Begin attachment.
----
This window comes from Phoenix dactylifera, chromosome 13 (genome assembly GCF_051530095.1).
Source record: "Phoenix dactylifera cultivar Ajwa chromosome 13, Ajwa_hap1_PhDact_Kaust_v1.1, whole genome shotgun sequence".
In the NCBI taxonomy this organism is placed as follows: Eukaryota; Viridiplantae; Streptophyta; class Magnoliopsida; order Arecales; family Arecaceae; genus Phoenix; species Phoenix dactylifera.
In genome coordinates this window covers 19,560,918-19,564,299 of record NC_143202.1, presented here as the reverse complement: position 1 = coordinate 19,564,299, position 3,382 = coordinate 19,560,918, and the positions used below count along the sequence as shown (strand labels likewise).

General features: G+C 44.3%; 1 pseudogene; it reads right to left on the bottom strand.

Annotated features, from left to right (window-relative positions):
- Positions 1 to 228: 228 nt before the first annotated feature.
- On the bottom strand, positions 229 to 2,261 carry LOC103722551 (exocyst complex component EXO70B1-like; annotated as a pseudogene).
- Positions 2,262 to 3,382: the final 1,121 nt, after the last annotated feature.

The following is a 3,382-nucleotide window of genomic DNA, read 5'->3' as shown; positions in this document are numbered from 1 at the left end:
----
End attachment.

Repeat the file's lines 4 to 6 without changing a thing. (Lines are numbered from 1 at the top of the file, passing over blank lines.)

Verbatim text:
In genome coordinates this window covers 19,560,918-19,564,299 of record NC_143202.1, presented here as the reverse complement: position 1 = coordinate 19,564,299, position 3,382 = coordinate 19,560,918, and the positions used below count along the sequence as shown (strand labels likewise).

General features: G+C 44.3%; 1 pseudogene; it reads right to left on the bottom strand.

Annotated features, from left to right (window-relative positions):